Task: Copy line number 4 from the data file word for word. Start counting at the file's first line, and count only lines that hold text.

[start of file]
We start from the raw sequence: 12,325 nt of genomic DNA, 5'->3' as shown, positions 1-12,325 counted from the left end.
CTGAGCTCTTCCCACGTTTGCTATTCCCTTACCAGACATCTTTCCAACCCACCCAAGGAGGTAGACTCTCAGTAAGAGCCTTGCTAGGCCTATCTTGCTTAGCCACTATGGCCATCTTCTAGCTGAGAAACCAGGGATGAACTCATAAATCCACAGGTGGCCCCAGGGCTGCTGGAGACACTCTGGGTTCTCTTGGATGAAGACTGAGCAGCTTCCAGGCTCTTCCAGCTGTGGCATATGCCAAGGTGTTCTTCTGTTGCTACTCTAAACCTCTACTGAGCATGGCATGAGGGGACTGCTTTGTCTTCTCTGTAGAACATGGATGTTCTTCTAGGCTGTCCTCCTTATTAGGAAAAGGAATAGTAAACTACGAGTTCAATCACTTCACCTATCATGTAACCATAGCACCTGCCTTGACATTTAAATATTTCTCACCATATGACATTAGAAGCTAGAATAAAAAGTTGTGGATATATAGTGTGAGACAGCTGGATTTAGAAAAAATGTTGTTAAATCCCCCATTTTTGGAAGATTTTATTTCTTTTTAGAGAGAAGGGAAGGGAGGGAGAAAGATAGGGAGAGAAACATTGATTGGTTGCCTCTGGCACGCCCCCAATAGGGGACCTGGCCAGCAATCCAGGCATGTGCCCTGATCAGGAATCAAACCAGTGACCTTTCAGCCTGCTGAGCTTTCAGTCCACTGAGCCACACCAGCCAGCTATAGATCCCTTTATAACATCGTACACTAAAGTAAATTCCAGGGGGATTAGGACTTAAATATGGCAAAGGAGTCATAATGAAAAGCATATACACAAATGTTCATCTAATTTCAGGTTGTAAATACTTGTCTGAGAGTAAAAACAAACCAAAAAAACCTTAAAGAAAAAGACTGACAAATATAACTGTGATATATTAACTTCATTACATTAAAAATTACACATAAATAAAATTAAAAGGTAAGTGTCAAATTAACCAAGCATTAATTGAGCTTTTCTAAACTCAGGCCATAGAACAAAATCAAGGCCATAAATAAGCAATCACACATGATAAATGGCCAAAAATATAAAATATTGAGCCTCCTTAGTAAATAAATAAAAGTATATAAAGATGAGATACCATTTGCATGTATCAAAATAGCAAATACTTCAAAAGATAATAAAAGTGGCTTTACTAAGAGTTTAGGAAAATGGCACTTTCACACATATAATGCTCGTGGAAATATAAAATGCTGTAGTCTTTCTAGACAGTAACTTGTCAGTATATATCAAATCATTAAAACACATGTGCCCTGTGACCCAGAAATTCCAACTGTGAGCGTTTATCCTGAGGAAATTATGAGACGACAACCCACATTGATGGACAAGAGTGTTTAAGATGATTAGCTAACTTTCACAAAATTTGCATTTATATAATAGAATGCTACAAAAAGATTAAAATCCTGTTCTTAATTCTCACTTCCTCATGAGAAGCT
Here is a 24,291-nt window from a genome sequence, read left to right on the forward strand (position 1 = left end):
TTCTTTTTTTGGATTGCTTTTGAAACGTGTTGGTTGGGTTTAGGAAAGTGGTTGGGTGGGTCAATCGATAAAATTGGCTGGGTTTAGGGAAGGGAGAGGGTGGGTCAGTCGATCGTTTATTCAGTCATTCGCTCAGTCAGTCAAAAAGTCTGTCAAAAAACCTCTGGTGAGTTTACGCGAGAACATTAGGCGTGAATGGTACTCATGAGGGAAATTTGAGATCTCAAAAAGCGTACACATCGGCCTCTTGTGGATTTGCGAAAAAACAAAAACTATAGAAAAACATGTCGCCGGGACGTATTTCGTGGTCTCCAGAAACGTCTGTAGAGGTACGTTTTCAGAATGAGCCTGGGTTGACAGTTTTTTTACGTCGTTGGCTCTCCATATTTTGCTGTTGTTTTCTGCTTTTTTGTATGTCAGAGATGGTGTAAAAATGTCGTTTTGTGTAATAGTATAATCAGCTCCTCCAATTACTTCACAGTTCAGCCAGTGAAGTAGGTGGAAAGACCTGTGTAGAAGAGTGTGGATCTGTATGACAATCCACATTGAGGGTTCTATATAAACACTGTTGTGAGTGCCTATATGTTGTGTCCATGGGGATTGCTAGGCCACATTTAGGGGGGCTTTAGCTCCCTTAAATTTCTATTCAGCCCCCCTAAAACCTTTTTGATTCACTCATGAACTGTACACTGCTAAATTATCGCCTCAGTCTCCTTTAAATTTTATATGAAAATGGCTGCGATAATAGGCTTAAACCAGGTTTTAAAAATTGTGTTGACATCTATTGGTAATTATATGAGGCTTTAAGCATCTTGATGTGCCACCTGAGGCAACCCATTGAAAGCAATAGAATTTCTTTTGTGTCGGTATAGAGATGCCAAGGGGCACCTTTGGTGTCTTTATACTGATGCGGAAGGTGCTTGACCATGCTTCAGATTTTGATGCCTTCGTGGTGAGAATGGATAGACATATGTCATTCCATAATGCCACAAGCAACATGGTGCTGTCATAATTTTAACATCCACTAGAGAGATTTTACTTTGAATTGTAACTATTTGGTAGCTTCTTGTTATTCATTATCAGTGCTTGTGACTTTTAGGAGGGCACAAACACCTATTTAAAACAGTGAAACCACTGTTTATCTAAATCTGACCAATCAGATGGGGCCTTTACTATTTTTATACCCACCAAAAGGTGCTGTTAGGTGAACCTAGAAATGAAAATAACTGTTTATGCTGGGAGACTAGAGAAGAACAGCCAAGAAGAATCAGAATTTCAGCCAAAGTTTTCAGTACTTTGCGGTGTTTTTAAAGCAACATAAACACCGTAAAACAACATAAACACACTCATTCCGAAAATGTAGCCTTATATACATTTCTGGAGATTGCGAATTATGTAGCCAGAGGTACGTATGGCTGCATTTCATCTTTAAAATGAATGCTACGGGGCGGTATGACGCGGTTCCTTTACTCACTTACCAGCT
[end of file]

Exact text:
TTCTTTTTTTGGATTGCTTTTGAAACGTGTTGGTTGGGTTTAGGAAAGTGGTTGGGTGGGTCAATCGATAAAATTGGCTGGGTTTAGGGAAGGGAGAGGGTGGGTCAGTCGATCGTTTATTCAGTCATTCGCTCAGTCAGTCAAAAAGTCTGTCAAAAAACCTCTGGTGAGTTTACGCGAGAACATTAGGCGTGAATGGTACTCATGAGGGAAATTTGAGATCTCAAAAAGCGTACACATCGGCCTCTTGTGGATTTGCGAAAAAACAAAAACTATAGAAAAACATGTCGCCGGGACGTATTTCGTGGTCTCCAGAAACGTCTGTAGAGGTACGTTTTCAGAATGAGCCTGGGTTGACAGTTTTTTTACGTCGTTGGCTCTCCATATTTTGCTGTTGTTTTCTGCTTTTTTGTATGTCAGAGATGGTGTAAAAATGTCGTTTTGTGTAATAGTATAATCAGCTCCTCCAATTACTTCACAGTTCAGCCAGTGAAGTAGGTGGAAAGACCTGTGTAGAAGAGTGTGGATCTGTATGACAATCCACATTGAGGGTTCTATATAAACACTGTTGTGAGTGCCTATATGTTGTGTCCATGGGGATTGCTAGGCCACATTTAGGGGGGCTTTAGCTCCCTTAAATTTCTATTCAGCCCCCCTAAAACCTTTTTGATTCACTCATGAACTGTACACTGCTAAATTATCGCCTCAGTCTCCTTTAAATTTTATATGAAAATGGCTGCGATAATAGGCTTAAACCAGGTTTTAAAAATTGTGTTGACATCTATTGGTAATTATATGAGGCTTTAAGCATCTTGATGTGCCACCTGAGGCAACCCATTGAAAGCAATAGAATTTCTTTTGTGTCGGTATAGAGATGCCAAGGGGCACCTTTGGTGTCTTTATACTGATGCGGAAGGTGCTTGACCATGCTTCAGATTTTGATGCCTTCGTGGTGAGAATGGATAGACATATGTCATTCCATAATGCCACAAGCAACATGGTGCTGTCATAATTTTAACATCCACTAGAGAGATTTTACTTTGAATTGTAACTATTTGGTAGCTTCTTGTTATTCATTATCAGTGCTTGTGACTTTTAGGAGGGCACAAACACCTATTTAAAACAGTGAAACCACTGTTTATCTAAATCTGACCAATCAGATGGGGCCTTTACTATTTTTATACCCACCAAAAGGTGCTGTTAGGTGAACCTAGAAATGAAAATAACTGTTTATGCTGGGAGACTAGAGAAGAACAGCCAAGAAGAATCAGAATTTCAGCCAAAGTTTTCAGTACTTTGCGGTGTTTTTAAAGCAACATAAACACCGTAAAACAACATAAACACACTCATTCCGAAAATGTAGCCTTATATACATTTCTGGAGATTGCGAATTATGTAGCCAGAGGTACGTATGGCTGCATTTCATCTTTAAAATGAATGCTACGGGGCGGTATGACGCGGTTCCTTTACTCACTTACCAGCT